When I have seen by Time’s fell hand defac’d
The rich proud cost of outworn buried age;
When sometime lofty towers I see down raz’d,
And brass eternal slave to mortal rage;
When I have seen the hungry ocean gain
Advantage on the kingdom of the shore,
And the firm soil win of the watery main,
Increasing store with loss and loss with store:
When I have seen such interchange of state,
Or state itself confounded to decay,
Ruin hath tought me thus to ruminate-
That Time will come and take my love away.
This thought is as a death, which cannot choose
But weep to have that which it fears to lose.
As A. Kent Hieatt did a great job in citing certain similarities in Sonnets to Spencer’s Ruines of Rome: by Bellay, I was surprised enough not to dfind any parallels on sonnet 64 to that of Ruines of Rome. This sonnet delivers, moreso, the theme of Rome succumbing to time rather than textual correlations. I will provide a quatrain by quatrain explicaton that cites certain allusions to Spencer’s text. In the first quatrain, time has destroyed Rome, the “buried age,” having lived too long (“outworn”) as a prosperous civilization. The “lofty towers” being “raz’d” echoes Rome being “Heapt hils on hils, to scale the starrie sky”; the first “hils” in Spencer refers to the Roman civilization and the physical buildings, whereas the latter “hils” refers to the mountains on which Rome was built. Thus, being “raz’d” are all of the monuments of Rome that are subject to mutability. Ambiguity in the second quatrain allows for two readings following the Roman theme. First, the “hungry ocean” is the sea itself which gains on Rome, “the kingdom of the shore,” but if the ocean is rising against Rome, it is incongruous to say that the “firm soil” defeats the “watery main.” A more appropriate alternate reading still refers to Rome as “the kingdom of the shore,” but the “hungry ocean” refers to other civilizations that have tried to conquer Rome yet failed. 5-7: ‘When I have seen usurping nations hostily advance towards Rome, and then steadfast Rome defeat the opposing navy,’. This latter reading more supports line 8, in which Rome ‘increases [its] wealth through the gains of (Rome’s) conquests [thus, “with loss”], and yet at the same time increases [its] loss “with store,” (that is, time’s store [of time])’.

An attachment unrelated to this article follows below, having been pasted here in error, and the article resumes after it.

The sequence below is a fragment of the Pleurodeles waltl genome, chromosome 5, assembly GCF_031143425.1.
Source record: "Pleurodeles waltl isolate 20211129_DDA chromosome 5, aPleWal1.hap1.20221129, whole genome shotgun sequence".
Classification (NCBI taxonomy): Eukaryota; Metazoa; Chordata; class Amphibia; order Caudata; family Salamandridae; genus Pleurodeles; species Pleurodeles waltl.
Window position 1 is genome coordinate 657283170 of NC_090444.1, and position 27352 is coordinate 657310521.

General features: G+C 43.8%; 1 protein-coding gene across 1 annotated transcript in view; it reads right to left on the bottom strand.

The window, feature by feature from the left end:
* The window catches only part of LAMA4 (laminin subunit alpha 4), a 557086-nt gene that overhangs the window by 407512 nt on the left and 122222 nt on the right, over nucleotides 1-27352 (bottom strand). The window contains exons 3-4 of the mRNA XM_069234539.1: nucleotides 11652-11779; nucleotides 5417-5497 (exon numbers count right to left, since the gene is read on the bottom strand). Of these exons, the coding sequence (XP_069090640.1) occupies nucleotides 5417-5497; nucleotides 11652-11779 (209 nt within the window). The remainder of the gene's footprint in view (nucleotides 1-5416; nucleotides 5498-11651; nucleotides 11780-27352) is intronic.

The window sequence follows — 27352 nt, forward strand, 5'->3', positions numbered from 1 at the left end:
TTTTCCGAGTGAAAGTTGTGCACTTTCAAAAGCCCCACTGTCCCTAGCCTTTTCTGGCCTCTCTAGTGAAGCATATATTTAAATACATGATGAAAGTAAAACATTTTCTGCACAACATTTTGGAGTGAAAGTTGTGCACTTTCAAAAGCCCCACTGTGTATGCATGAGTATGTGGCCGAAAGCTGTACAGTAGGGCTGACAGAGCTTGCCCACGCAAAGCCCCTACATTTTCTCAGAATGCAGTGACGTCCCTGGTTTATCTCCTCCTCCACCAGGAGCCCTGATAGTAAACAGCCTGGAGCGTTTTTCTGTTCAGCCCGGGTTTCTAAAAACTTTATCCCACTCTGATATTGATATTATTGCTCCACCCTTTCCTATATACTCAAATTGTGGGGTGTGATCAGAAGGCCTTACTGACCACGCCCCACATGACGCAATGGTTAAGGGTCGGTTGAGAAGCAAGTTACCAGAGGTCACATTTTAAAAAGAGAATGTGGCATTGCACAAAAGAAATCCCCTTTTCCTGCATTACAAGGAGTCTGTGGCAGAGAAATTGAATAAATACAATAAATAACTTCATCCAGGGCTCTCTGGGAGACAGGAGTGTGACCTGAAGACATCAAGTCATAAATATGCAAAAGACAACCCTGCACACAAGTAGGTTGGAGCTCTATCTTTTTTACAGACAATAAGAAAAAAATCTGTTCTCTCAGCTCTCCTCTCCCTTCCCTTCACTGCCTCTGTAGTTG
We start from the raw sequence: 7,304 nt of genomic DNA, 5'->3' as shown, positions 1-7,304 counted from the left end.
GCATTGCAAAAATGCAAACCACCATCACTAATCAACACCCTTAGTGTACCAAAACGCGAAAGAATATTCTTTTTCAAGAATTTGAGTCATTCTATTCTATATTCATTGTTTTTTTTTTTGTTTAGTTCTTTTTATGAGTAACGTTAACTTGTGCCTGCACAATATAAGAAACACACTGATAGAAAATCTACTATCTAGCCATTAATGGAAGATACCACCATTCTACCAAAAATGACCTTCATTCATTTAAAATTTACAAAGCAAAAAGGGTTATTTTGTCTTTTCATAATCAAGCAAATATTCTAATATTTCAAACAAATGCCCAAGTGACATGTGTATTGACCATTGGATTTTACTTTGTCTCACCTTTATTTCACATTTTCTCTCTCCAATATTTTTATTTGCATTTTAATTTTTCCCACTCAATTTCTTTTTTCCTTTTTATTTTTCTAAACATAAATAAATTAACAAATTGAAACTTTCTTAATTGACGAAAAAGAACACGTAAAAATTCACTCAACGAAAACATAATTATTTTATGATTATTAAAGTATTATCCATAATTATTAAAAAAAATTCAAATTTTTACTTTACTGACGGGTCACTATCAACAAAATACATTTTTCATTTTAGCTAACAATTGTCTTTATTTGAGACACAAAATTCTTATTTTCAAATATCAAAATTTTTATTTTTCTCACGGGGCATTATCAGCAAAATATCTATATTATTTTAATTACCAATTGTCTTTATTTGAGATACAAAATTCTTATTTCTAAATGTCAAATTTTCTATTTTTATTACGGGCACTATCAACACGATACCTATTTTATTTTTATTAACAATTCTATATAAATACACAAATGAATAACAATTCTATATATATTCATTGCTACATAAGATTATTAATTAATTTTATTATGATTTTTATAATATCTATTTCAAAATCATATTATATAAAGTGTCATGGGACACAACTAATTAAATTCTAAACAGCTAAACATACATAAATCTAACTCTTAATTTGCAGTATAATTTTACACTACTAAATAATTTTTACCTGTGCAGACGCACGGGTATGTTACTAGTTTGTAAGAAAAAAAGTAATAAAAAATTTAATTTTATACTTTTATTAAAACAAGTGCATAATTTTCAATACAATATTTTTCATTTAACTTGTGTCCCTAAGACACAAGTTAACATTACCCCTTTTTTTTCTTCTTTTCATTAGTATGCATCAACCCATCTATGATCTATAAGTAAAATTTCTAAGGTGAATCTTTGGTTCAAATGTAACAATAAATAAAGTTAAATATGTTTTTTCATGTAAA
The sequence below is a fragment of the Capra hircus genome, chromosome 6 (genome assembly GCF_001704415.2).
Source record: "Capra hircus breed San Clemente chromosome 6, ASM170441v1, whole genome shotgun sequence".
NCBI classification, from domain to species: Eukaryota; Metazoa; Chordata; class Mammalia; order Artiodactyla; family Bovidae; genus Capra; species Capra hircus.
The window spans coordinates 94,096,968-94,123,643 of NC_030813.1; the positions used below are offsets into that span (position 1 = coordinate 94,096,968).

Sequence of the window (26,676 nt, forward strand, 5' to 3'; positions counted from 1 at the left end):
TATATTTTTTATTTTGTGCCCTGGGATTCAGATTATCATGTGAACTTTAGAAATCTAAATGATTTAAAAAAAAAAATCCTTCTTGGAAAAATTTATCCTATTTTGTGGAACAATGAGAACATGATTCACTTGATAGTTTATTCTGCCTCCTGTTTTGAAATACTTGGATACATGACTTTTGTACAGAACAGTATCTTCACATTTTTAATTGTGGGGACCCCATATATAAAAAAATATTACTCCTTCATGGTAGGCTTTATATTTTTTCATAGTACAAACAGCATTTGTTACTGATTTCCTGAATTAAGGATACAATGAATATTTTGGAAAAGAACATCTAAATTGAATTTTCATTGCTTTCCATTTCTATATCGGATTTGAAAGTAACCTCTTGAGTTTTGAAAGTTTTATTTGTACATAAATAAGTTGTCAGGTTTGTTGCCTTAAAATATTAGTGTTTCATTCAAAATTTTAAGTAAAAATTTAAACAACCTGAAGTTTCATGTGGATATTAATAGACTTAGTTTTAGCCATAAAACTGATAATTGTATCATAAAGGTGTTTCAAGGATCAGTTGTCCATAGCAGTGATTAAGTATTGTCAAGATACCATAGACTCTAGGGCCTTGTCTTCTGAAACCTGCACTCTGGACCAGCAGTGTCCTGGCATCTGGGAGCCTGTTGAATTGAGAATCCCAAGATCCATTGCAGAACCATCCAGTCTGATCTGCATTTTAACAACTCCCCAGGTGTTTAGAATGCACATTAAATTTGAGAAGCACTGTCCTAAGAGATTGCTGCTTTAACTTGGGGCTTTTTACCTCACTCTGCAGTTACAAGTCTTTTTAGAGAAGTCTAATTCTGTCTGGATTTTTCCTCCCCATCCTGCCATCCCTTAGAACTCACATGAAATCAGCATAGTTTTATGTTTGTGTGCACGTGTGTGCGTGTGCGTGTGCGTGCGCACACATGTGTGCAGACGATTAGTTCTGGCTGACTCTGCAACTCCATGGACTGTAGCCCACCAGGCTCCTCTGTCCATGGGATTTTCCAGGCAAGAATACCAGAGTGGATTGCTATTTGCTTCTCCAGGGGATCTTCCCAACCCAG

Free Essays On Shakespeare’s Sonnet 65
Analysis of Sonnet 65
Since brass, nor stone, nor earth, nor boundless sea,
But sad mortality o’ersways their power,
How with this rage shall beauty hold a plea,
Whose action is no stronger than a flower?
Oh how shall summer’s honey breath hold out
Against the wrackful siege of battering days,
When rocks impregnable are not so stout
Nor gates of steel so strong but time decays?
Oh fearful meditation! where, alack,
Shall Time’s best jewel from Time’s chest lie hid?
Or what strong hand can hold his swift foot back?
Or who his spoil of beauty can forbid?
Oh none, unless this miracle have might-
That in black ink my love may still shine bright.
This sonnet shares several similarities in imagery as sonnets 63 and 66, and also to the theme of time and Rome as seen in Spencer’s translatory sonnet sequence, _Ruins of Rome by: Bellay_. To best understand this sonnet we must realize to what or whom the pronouns refer to. My explication relies on “their” in line 2 referring to both time and ruin, a theme sustained from sonnet 64. 1-2: ‘Only depressing mortality can overturn the tyranny of time and ruin, considering that brass, stone, earth or sea cannot prevent it’. Thus, death is an escape from time and the ruin which it imposes. The second quatrain is reminiscent of the thematic imagery of Rome’s susception to time in sonnet 9 of _Ruines of Rome_: “Why were not these Romane palaces / Made of some matter no lesse fime and strong? . . . All things which beneath the Moone haue being / Are temporall, and subject to decay.” Echoing the elements in the first line of the sonnet, Shakespeare is iterating the inability to avoid and prevent time. “Battering days” also shares this imagery as “Time’s injurious hand crush’d”; which, to note further, appears as “iniurious time” in Spencer’s work. Knowing this, he appeals to dreadful and injurious knowledge in line 9: ‘where should we hide time’s most precious jewel [our youth] from the vault it is held in’. the reason I believe the jewel to be a symbol of youth stems from sonnet 63, in which time steals “away the treasure of his spring.” Spring here, and in many other sonnets of Shakespeare, refers to youth and sexual prime.